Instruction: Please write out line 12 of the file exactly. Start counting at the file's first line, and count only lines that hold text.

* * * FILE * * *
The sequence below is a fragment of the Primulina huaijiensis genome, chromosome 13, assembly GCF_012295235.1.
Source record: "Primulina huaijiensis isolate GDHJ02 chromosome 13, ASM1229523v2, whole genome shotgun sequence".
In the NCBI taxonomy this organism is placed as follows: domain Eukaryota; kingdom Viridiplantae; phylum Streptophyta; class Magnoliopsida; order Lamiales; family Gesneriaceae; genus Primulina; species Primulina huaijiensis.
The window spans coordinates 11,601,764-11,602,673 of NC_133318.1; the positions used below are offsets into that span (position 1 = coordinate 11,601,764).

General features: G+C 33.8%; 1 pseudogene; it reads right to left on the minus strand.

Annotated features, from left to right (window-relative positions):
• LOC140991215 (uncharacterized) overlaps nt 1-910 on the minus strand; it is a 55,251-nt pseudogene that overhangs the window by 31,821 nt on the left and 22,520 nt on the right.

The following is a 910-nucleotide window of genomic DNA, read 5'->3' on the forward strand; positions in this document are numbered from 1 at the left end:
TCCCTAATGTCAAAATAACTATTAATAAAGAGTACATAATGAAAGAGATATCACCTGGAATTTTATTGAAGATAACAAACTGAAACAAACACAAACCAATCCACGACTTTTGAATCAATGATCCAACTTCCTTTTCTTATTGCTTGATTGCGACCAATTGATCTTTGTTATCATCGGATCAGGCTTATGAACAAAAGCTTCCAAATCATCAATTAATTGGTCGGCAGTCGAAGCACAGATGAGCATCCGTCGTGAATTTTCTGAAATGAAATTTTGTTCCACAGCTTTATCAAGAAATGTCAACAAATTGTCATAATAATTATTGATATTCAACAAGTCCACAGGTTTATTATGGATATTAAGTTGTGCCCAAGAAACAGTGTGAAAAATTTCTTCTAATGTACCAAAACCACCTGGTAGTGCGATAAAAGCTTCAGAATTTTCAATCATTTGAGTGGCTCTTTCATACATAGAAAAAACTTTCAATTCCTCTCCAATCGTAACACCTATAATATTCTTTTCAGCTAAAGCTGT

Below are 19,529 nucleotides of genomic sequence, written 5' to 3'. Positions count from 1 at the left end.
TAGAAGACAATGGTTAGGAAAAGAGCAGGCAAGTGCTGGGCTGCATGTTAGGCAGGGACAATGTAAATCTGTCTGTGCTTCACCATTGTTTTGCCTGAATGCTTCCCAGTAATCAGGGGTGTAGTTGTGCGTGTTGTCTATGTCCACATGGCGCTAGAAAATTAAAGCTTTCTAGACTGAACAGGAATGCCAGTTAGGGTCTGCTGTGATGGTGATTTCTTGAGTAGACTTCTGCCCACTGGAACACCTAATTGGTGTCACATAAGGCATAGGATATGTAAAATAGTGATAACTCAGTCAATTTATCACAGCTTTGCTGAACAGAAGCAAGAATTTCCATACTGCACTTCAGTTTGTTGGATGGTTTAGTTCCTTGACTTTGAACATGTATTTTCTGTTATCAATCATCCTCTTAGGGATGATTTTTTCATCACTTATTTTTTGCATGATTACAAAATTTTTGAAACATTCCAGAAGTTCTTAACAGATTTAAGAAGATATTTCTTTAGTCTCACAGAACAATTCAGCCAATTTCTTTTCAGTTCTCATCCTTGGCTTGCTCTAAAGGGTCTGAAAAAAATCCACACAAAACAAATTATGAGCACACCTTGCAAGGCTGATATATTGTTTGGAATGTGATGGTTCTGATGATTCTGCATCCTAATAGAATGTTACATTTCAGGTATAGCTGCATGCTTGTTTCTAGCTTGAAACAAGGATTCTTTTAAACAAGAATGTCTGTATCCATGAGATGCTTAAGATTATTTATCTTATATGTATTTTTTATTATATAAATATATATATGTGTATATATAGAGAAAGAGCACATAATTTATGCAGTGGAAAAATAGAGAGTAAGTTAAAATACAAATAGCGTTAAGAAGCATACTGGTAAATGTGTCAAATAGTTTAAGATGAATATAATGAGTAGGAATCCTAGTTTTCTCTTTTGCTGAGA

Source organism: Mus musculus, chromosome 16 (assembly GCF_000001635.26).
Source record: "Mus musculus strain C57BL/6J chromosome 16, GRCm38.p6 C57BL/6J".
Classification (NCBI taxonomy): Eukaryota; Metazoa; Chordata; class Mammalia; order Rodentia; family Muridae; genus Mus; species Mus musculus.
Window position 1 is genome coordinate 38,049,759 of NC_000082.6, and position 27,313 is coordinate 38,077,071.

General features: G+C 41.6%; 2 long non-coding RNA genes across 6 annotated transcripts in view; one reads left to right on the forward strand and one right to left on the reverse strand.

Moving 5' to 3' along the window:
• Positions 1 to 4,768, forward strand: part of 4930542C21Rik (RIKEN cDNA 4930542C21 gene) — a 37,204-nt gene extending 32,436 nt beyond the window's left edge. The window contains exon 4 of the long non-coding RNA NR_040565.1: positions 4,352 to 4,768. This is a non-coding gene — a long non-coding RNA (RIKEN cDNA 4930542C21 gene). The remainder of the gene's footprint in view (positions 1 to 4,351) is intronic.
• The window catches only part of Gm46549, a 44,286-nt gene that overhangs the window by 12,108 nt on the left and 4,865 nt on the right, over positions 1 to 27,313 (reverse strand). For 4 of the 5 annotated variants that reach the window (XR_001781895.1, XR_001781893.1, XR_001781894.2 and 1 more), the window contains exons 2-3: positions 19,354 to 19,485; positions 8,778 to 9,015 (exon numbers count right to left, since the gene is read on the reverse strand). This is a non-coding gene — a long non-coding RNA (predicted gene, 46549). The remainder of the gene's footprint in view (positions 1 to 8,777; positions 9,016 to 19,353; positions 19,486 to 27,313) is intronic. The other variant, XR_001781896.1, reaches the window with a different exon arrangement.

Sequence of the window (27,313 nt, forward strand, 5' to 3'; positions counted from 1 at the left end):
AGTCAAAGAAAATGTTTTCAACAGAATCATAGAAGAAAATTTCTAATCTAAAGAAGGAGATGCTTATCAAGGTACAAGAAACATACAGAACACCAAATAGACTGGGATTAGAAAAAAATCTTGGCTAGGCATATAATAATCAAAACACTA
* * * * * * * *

Source organism: Mus musculus, chromosome 16 (assembly GCF_000001635.26).